The Touchy-Feely Future
Haptic technology is letting us get fresh with our devices. (But no, it's not ready for porn yet.)
When I heard that we might soon be able to feel textures through screens, I wanted to play. So I badgered my way into a demonstration with Dave Rice, spokesperson for Senseg, a leading company in the emerging field of haptic (from the Greek meaning “to touch”) technology.
We met at a San Francisco coffee shop, where he pulled out a Toshiba tablet that Senseg’s people had hacked with haptics. Engineers had opened up the tablet and embedded their custom electronics. Then they covered the screen’s glass with a special coating that has particular electrical properties. They also developed software to control it all—a way for programmers to talk to it.
Good. Thanks. Can I try?
Rice had me hold the makeshift device by the corner and said, “On this first screen, all you do is move this ball around that circle.”
I definitely felt something. Lines were appearing under the “ball” I was moving, and I could vaguely sense them under my fingers. The more I touched the screen, the more the sensation increased.
“It’s actually that you’re going through a very quick tactile learning curve,” explained Rice. “You’re not expecting to feel something on smooth glass that feels like ridges.”
Next came a different image, a selection of four textures, which felt either coarser or finer to the touch. They had different degrees of friction, but all made my finger feel like there was something underneath stopping it from sliding around too much.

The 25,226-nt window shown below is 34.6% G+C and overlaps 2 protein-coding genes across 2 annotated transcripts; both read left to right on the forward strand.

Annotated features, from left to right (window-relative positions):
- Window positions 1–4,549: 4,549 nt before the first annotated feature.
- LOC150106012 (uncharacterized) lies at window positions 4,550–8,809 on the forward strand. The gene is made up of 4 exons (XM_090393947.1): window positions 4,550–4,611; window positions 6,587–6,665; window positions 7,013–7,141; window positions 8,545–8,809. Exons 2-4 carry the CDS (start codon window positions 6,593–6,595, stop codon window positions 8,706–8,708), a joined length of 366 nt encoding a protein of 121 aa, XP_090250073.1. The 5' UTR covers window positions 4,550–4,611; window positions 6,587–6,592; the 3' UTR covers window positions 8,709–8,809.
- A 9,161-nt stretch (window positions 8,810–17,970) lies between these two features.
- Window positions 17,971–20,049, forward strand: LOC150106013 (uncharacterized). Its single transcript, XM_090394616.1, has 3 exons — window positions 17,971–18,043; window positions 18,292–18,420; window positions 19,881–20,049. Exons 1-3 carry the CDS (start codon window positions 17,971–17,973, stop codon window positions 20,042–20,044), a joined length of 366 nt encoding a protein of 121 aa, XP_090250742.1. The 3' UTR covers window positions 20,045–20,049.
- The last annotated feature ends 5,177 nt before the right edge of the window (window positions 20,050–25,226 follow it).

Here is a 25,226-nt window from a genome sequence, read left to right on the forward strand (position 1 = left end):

Cool. But what’s it good for?
A fistful of startups around the world think the answer is: lots. Senseg, which is based in Finland, hopes to enable tablet and smart-phone users to feel virtual keyboards on their devices, which should boost typing ease and accuracy. Competitors including TeslaTouch, a Pittsburgh-based project of Disney’s research arm, want to let users feel maps and characters in video games. And Immersion, which is based in San Jose but also has an office in Finland, is working on enabling surgeons to feel without touching.
Each company has its own method of simulating tactile sensation. Senseg’s founder, Ville Mäkinen, worked out his firm’s haptic effect in 2008, though it’s based on a phenomenon that’s been known since the 1950s. The electronics inside a Senseg-altered tablet generate a Coulomb force—an attraction between opposite charges that acts on the user’s finger. “Just as magnets’ positive and negative poles attract each other,” Rice said, “we’re doing the same thing. We’re attracting your finger to the screen for very short periods of time—one or two milliseconds—in different ways, so you feel the perception of a gap.”
I wondered whether haptic-empowered shoppers will be able to, say, compare the fabrics of shirts they’re considering buying on Amazon. The short answer: Not anytime soon. That same far-off timeframe, in case you were curious, also applies for feelable porn (sorry, Playboy).
But professor Robert Williams, a haptics expert at Ohio University, predicts that basic uses for screen-generated haptics will be widely available in three to five years. “It’s do-able right now,” says Williams, “but the cost is not minimal. If the cost was very low, it would be there already.”
Rice declined to speculate on when Senseg’s product might hit the mass market, citing the many hurdles between a one-off hand-built unit and a production run of millions. “Those are the challenges we’re working on with our partners,” he said.
Partners like whom? Rice played coy here too, confirming only that he’s talking about brands that already produce tablets on a mass scale. I called and emailed Apple, Google, Toshiba, Sony, Samsung, and Dell for comment. I got none. But the tech site TrustedReviews.com claims that Mäkinen has said, "We are currently working with a certain tablet maker based in Cupertino.” There’s only one of those, and its icon is a familiar bitten fruit.
After the Senseg demo, I went back to my usual devices. But their smooth screens now seem to lack something. My fingers glide along a uniformly smooth surface, feeling for something that's not yet there.